for my maternal grandmother one doc wanted to go to tube-feeding when she could no longer swallow. I told him it was unconscionable to do that to somebody. her situation was never going to improve. it just would have kept her technically alive. we yanked her from the facility and she died the next day at home in her sleep.

                  1. for my money, hands down the shittiest way to watch someone go. My dad had cancer but was lucid right to the end. Watching someone become someone you don’t know, and they don’t know, sucks.

        2. Except direct transfer payments to your grandparents would have been cheaper and more efficient.

      3. Yep – I’d sign up for the same thing – “stop stealing from me and you can even keep what I’ve already put in…and I’ll take nothing on the other end.”

        And I’m 51 – still think I’d be better off.

    2. I would, too. I could invest that money for the next twenty years or whatever I have to keep working and get more than I’ll get from SS.

    3. What happens when you didn’t safe enough for retirement ?

      1. The safe-makers will just have to get other jobs.

        1. wishful thinking.

          The tax payer (the working youth) will just support them with a Social Security Program with another name.

          1. Whoooosh

  4. Also, why no more pictures or video interviews of Emily with these posts? What’s reason trying to hide?

    1. Maybe she’s getting Lucy’d?

      1. She can always fall back on her job at Cato.


        1. Lucy! Lucy! Lucy!


    2. I don’t know Fisty, don’t you have any news on the restraining order front to share with us?

  5. In other news 48% of young Americans are unable to do basic math.

    1. Looks like they are better at math than the old Americans.

  6. 52% of young Americans need to check their youth privilege.

    1. He said sarcasticly, not realizing the truth he foreshadowed.

  7. i thought the title said “flavor” and decided social security opt outs would taste like chocolate cake

    1. I’m imagining Everlasting Godstompers…or Wonka Bars…

      1. Er….GoBstoPpers…WHATEVER.

        Although “Everlasting Godstompers” would be a pretty good name for Satan Metal band.

  8. Social Security is a good Idea.
    It is a tax and not insurance.
    Once someone dies before collecting any benefits, they lose it.

    This is fine. The workers pay for the disabled and the retired.

    The problem I have with the current system is two fold:
    – There should be no FICA Cap (this would significantly reduce the current 15% due per worker)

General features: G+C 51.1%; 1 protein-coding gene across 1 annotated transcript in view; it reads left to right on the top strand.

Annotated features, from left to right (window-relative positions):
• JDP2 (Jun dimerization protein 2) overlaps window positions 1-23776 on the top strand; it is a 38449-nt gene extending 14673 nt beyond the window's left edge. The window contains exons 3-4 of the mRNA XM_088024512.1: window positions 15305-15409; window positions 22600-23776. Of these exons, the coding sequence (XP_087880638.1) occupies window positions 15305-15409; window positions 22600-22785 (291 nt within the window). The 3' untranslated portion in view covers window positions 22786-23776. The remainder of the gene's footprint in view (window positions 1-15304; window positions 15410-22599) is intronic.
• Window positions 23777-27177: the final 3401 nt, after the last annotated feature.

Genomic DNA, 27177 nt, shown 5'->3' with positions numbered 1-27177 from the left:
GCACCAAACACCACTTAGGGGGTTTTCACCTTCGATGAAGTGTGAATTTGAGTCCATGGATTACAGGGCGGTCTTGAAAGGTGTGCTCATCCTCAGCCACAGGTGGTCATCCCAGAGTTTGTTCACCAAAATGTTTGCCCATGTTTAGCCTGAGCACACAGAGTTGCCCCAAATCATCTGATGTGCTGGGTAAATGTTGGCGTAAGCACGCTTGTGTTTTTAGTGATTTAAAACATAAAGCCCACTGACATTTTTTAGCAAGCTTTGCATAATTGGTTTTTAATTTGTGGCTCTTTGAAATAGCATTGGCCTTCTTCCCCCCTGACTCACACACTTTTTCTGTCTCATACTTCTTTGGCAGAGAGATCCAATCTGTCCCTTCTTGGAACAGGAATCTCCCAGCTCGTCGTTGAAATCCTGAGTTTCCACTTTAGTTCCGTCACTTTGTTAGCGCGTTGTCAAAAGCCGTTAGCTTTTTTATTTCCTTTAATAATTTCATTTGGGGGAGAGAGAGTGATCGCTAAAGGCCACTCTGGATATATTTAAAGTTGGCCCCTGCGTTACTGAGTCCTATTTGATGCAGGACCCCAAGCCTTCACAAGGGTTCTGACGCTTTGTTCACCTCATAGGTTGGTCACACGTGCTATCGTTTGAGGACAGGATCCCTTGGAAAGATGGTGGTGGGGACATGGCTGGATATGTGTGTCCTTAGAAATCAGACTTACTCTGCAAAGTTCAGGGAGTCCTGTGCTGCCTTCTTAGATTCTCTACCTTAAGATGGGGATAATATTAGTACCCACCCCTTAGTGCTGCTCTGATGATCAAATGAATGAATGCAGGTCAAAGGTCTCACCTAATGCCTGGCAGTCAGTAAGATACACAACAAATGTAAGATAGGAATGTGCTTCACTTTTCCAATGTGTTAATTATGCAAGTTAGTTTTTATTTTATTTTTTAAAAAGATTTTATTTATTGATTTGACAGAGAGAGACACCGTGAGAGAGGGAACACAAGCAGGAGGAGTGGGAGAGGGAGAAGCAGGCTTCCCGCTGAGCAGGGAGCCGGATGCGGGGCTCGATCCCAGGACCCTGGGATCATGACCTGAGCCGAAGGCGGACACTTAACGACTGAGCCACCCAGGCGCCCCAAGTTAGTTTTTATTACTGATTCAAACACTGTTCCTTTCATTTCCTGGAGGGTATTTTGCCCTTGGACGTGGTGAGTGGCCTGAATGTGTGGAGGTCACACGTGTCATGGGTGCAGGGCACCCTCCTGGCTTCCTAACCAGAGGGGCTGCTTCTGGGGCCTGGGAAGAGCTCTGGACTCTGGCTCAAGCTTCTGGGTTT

– There should be a means test and those who have assets that render more than two times the median income should NOT GET cash benefits.

    Other than the above, I think it is fine.

    I disagree with those that claim it will not exist in the future. The only way it would not exist when I retire is if there were no young workers. At that point, I think it doesn’t matter.

    1. Utilitarianism is for dummies.

  9. Jo Manny Mo mo said no way dude that makes no sense at all man.

  10. And, ONCE AGAIN, the missing point is that it took many decades to dig this hole and polls like these don’t ever examine ways to fill the hole over a reasonable length of time!

    Sure! Allow anyone to opt out of SocSec, but if they’ve been in it for half their “working life,” they get half the projected benefit, and likewise, proportionally to whatever fraction of their working life they’ve been paying in, from 10% to 90%…

    So if you’re just out of school, you can take FULL responsibility for your “retirement benefits” on your own shoulders by signing a contract to that effect.

    If you’re 40, you can opt out with a 50% or so guarantee ONLY, and if you think you can take the money and invest it better, GO FOR IT!

    I wish I could have done this when I started work, but I couldn’t even opt out of my company’s pension plan, which, after ten years with that company, is today worth about two or three large pizzas a month in “benefits.”

    At least I might have made some investing mistakes I could have learned from in my 20s instead of making bigger ones with my after-tax dollars in my mid-30s.

    But no, so long as “everyone” believes that government MUST take care of everyone (forgetting that “government money” is nothing more than our own tax dollars… ALWAYS), nothin’ gonna change.